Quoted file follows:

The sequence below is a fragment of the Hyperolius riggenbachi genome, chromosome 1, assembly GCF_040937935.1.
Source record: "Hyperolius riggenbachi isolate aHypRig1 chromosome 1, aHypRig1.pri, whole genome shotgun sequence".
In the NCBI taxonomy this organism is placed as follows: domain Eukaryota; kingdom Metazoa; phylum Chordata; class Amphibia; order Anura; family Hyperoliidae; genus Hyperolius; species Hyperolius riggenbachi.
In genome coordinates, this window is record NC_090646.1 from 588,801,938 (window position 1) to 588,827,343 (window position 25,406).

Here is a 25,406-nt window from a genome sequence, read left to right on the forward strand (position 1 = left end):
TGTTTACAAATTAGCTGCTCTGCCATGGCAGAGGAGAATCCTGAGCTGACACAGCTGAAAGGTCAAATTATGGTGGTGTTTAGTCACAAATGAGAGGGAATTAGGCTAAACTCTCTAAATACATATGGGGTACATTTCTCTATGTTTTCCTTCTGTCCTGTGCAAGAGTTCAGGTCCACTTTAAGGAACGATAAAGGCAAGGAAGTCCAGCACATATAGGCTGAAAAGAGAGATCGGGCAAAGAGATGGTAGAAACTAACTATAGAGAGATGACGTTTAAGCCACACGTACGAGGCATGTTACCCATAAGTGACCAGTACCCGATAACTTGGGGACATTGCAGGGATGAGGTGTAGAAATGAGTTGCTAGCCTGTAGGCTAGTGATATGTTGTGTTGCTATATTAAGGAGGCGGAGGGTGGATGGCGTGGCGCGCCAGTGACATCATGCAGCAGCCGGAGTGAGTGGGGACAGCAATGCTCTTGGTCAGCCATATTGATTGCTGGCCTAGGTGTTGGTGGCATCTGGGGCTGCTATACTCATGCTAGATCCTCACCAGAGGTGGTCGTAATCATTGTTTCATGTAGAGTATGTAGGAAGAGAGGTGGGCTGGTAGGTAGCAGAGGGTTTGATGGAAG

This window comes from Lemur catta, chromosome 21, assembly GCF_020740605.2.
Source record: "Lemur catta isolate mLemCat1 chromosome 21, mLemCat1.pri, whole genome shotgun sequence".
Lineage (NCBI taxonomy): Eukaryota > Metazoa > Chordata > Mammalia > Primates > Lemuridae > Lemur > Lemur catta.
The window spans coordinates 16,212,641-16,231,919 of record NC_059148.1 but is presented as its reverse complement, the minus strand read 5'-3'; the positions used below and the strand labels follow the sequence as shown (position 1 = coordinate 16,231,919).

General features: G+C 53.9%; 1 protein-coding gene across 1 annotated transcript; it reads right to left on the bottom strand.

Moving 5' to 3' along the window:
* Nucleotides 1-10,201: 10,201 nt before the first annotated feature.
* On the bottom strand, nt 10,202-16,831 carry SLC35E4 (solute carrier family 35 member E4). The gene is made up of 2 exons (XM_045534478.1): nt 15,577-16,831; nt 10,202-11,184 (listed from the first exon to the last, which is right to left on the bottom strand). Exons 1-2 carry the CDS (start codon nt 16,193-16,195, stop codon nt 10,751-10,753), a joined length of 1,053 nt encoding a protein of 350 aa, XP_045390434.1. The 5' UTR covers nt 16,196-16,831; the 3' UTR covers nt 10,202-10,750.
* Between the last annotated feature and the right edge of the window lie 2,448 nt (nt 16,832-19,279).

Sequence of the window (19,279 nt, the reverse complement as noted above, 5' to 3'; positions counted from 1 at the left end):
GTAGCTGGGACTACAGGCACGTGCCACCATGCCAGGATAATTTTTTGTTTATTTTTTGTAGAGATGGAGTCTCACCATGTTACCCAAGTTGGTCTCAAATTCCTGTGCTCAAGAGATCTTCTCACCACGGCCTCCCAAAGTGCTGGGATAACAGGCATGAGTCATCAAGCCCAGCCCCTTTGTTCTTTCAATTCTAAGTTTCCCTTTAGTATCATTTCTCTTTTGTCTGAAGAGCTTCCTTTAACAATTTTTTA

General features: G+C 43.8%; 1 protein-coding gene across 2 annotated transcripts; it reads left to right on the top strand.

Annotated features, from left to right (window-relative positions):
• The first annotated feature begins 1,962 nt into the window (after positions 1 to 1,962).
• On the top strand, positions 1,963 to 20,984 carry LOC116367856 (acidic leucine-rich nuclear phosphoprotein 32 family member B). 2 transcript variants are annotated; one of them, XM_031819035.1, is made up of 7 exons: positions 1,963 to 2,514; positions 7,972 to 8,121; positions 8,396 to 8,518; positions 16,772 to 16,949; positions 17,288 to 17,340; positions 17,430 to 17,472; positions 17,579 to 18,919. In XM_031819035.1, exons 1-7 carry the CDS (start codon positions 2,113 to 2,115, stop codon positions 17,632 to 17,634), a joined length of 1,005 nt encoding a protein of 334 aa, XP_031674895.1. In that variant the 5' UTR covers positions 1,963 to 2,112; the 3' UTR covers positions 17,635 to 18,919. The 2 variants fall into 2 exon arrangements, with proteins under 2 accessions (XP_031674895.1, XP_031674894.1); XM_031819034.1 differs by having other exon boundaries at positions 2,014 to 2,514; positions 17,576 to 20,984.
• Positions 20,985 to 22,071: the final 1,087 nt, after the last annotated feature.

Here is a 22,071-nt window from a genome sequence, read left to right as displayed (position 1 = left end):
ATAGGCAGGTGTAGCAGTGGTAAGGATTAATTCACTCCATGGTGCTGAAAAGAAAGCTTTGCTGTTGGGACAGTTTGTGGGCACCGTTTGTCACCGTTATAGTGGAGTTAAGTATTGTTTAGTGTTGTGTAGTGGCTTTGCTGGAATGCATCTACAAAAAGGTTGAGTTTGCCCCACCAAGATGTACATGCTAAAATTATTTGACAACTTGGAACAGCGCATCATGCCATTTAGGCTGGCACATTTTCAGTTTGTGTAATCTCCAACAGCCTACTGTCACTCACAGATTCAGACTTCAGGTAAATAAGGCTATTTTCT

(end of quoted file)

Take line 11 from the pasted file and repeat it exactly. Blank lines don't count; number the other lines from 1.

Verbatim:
General features: G+C 53.9%; 1 protein-coding gene across 1 annotated transcript; it reads right to left on the bottom strand.